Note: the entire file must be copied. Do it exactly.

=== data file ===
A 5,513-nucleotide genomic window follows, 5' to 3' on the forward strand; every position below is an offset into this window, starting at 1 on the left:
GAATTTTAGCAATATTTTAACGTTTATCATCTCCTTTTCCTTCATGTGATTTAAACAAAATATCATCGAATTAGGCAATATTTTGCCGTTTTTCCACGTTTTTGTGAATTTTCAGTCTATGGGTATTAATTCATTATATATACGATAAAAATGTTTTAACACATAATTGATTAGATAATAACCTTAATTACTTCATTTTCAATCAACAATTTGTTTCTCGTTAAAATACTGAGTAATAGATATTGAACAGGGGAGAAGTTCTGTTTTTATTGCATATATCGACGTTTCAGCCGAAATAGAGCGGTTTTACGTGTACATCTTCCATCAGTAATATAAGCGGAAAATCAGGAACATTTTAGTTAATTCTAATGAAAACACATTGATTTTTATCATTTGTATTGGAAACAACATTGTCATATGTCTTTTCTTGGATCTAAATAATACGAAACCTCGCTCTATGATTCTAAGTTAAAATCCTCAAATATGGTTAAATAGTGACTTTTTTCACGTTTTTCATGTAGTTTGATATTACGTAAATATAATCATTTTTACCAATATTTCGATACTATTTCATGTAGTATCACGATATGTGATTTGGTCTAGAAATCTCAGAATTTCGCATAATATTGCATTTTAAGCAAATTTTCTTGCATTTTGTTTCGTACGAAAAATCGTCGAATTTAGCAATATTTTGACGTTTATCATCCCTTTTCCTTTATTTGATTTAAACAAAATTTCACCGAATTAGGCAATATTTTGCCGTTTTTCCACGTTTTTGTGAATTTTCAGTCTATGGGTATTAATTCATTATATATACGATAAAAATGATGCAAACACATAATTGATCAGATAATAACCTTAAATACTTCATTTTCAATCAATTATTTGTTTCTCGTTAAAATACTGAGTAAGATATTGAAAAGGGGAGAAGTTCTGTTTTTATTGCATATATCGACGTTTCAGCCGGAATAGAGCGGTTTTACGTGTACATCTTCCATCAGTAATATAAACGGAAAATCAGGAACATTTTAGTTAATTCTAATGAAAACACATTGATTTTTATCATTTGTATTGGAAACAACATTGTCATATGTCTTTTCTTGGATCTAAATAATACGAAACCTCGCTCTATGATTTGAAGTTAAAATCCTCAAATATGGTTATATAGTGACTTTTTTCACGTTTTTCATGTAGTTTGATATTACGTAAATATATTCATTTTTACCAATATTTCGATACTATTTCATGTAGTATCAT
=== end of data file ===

A 5,513-nucleotide genomic window follows, 5' to 3' on the forward strand; every position below is an offset into this window, starting at 1 on the left:
GAATTTTAGCAATATTTTAACGTTTATCATCTCCTTTTCCTTCATGTGATTTAAACAAAATATCATCGAATTAGGCAATATTTTGCCGTTTTTCCACGTTTTTGTGAATTTTCAGTCTATGGGTATTAATTCATTATATATACGATAAAAATGTTTTAACACATAATTGATTAGATAATAACCTTAATTACTTCATTTTCAATCAACAATTTGTTTCTCGTTAAAATACTGAGTAATAGATATTGAACAGGGGAGAAGTTCTGTTTTTATTGCATATATCGACGTTTCAGCCGAAATAGAGCGGTTTTACGTGTACATCTTCCATCAGTAATATAAGCGGAAAATCAGGAACATTTTAGTTAATTCTAATGAAAACACATTGATTTTTATCATTTGTATTGGAAACAACATTGTCATATGTCTTTTCTTGGATCTAAATAATACGAAACCTCGCTCTATGATTCTAAGTTAAAATCCTCAAATATGGTTAAATAGTGACTTTTTTCACGTTTTTCATGTAGTTTGATATTACGTAAATATAATCATTTTTACCAATATTTCGATACTATTTCATGTAGTATCACGATATGTGATTTGGTCTAGAAATCTCAGAATTTCGCATAATATTGCATTTTAAGCAAATTTTCTTGCATTTTGTTTCGTACGAAAAATCGTCGAATTTAGCAATATTTTGACGTTTATCATCCCTTTTCCTTTATTTGATTTAAACAAAATTTCACCGAATTAGGCAATATTTTGCCGTTTTTCCACGTTTTTGTGAATTTTCAGTCTATGGGTATTAATTCATTATATATACGATAAAAATGATGCAAACACATAATTGATCAGATAATAACCTTAAATACTTCATTTTCAATCAATTATTTGTTTCTCGTTAAAATACTGAGTAAGATATTGAAAAGGGGAGAAGTTCTGTTTTTATTGCATATATCGACGTTTCAGCCGGAATAGAGCGGTTTTACGTGTACATCTTCCATCAGTAATATAAACGGAAAATCAGGAACATTTTAGTTAATTCTAATGAAAACACATTGATTTTTATCATTTGTATTGGAAACAACATTGTCATATGTCTTTTCTTGGATCTAAATAATACGAAACCTCGCTCTATGATTTGAAGTTAAAATCCTCAAATATGGTTATATAGTGACTTTTTTCACGTTTTTCATGTAGTTTGATATTACGTAAATATATTCATTTTTACCAATATTTCGATACTATTTCATGTAGTATCAT